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Here's What Elders Limited's (ASX:ELD) ROCE Can Tell Us

Simply Wall St

Today we'll look at Elders Limited (ASX:ELD) and reflect on its potential as an investment. Specifically, we're going to calculate its Return On Capital Employed (ROCE), in the hopes of getting some insight into the business.

First up, we'll look at what ROCE is and how we calculate it. Then we'll compare its ROCE to similar companies. Finally, we'll look at how its current liabilities affect its ROCE.

What is Return On Capital Employed (ROCE)?

ROCE measures the 'return' (pre-tax profit) a company generates from capital employed in its business. All else being equal, a better business will have a higher ROCE. Overall, it is a valuable metric that has its flaws. Renowned investment researcher Michael Mauboussin has suggested that a high ROCE can indicate that 'one dollar invested in the company generates value of more than one dollar'.

How Do You Calculate Return On Capital Employed?

The formula for calculating the return on capital employed is:

Return on Capital Employed = Earnings Before Interest and Tax (EBIT) ÷ (Total Assets - Current Liabilities)

Or for Elders:

0.17 = AU$57m ÷ (AU$960m - AU$617m) (Based on the trailing twelve months to March 2019.)

Therefore, Elders has an ROCE of 17%.

See our latest analysis for Elders

Does Elders Have A Good ROCE?

One way to assess ROCE is to compare similar companies. Using our data, we find that Elders's ROCE is meaningfully better than the 7.2% average in the Food industry. I think that's good to see, since it implies the company is better than other companies at making the most of its capital. Regardless of where Elders sits next to its industry, its ROCE in absolute terms appears satisfactory, and this company could be worth a closer look.

Elders's current ROCE of 17% is lower than its ROCE in the past, which was 31%, 3 years ago. Therefore we wonder if the company is facing new headwinds. You can see in the image below how Elders's ROCE compares to its industry. Click to see more on past growth.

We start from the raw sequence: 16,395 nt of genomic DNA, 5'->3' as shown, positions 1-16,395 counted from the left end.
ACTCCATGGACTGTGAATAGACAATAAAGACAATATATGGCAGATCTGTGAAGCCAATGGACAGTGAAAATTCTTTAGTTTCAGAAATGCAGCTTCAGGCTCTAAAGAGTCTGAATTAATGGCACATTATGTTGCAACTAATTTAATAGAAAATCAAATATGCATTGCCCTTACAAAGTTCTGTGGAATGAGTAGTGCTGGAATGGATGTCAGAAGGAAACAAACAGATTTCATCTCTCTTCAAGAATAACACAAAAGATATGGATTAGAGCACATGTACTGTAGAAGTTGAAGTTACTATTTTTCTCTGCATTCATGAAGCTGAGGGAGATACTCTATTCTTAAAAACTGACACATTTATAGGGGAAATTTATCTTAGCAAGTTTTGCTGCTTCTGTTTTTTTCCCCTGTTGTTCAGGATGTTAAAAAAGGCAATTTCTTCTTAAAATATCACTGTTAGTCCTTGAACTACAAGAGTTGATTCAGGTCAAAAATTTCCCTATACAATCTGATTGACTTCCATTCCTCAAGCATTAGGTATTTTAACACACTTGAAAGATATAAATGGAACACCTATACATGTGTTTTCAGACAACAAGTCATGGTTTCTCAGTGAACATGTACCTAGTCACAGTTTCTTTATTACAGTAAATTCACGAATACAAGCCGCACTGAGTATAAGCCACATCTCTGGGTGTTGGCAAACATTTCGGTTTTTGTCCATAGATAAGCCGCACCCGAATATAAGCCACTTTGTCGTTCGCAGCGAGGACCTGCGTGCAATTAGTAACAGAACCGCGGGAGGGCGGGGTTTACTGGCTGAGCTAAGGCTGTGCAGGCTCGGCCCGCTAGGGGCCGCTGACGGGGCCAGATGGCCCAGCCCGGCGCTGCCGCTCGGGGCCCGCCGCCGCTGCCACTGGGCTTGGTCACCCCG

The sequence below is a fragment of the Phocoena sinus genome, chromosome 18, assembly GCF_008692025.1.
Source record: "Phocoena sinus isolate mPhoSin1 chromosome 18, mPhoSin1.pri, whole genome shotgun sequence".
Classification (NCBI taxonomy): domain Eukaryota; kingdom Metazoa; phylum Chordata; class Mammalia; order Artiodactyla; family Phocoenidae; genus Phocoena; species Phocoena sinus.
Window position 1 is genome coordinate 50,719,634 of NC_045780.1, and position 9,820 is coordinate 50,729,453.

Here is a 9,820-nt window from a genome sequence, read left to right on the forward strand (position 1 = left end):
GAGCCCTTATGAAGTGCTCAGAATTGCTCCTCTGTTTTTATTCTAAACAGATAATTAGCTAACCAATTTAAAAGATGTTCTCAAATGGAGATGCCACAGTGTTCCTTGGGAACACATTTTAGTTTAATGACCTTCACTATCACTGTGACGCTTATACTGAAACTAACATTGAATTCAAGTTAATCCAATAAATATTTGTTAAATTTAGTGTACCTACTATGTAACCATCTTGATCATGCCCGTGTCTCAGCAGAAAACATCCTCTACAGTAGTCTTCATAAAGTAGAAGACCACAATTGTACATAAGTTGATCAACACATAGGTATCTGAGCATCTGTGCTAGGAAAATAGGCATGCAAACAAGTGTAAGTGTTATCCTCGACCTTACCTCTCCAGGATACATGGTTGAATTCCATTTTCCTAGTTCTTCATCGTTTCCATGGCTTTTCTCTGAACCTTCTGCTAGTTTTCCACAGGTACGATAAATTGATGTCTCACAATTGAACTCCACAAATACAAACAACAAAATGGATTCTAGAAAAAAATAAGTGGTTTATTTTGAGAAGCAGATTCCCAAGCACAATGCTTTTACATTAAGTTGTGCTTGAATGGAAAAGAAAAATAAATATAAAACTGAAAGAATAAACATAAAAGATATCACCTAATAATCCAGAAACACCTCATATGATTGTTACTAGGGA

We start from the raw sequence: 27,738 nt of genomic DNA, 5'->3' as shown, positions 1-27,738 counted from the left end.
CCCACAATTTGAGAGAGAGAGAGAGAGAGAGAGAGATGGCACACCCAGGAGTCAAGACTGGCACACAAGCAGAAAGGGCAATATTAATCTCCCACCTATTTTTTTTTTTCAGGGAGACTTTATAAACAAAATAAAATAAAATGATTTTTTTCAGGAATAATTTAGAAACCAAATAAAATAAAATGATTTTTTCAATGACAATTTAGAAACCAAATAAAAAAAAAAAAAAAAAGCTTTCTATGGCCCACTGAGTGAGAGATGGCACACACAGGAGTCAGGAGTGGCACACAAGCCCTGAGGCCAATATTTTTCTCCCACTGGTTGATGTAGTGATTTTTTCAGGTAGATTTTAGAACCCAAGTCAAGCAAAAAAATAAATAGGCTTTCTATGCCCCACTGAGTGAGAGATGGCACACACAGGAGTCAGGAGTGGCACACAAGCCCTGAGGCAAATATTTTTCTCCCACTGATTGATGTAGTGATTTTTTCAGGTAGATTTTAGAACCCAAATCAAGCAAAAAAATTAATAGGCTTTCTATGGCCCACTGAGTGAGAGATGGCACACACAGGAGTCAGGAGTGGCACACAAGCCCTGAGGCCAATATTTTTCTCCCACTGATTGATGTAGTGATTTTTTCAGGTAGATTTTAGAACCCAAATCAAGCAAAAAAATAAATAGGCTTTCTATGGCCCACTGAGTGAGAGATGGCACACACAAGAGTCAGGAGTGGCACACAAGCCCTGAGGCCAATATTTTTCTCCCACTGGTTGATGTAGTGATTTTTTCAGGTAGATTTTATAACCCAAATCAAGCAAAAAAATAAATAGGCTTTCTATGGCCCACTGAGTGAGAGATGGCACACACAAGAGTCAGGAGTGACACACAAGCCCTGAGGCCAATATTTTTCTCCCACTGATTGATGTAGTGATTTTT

ASX:ELD Past Revenue and Net Income, October 2nd 2019

Remember that this metric is backwards looking - it shows what has happened in the past, and does not accurately predict the future. ROCE can be deceptive for cyclical businesses, as returns can look incredible in boom times, and terribly low in downturns. ROCE is only a point-in-time measure. Future performance is what matters, and you can see analyst predictions in our free report on analyst forecasts for the company.

Elders's Current Liabilities And Their Impact On Its ROCE

Current liabilities include invoices, such as supplier payments, short-term debt, or a tax bill, that need to be paid within 12 months. Due to the way the ROCE equation works, having large bills due in the near term can make it look as though a company has less capital employed, and thus a higher ROCE than usual. To counteract this, we check if a company has high current liabilities, relative to its total assets.

Elders has total assets of AU$960m and current liabilities of AU$617m. Therefore its current liabilities are equivalent to approximately 64% of its total assets. Elders has a relatively high level of current liabilities, boosting its ROCE meaningfully.

Our Take On Elders's ROCE

While its ROCE looks decent, it wouldn't look so good if it reduced current liabilities. Elders shapes up well under this analysis, but it is far from the only business delivering excellent numbers . You might also want to check this free collection of companies delivering excellent earnings growth.

Elders is not the only stock insiders are buying. So take a peek at this free list of growing companies with insider buying.

We aim to bring you long-term focused research analysis driven by fundamental data. Note that our analysis may not factor in the latest price-sensitive company announcements or qualitative material.

If you spot an error that warrants correction, please contact the editor at editorial-team@simplywallst.com. This article by Simply Wall St is general in nature. It does not constitute a recommendation to buy or sell any stock, and does not take account of your objectives, or your financial situation. Simply Wall St has no position in the stocks mentioned. Thank you for reading.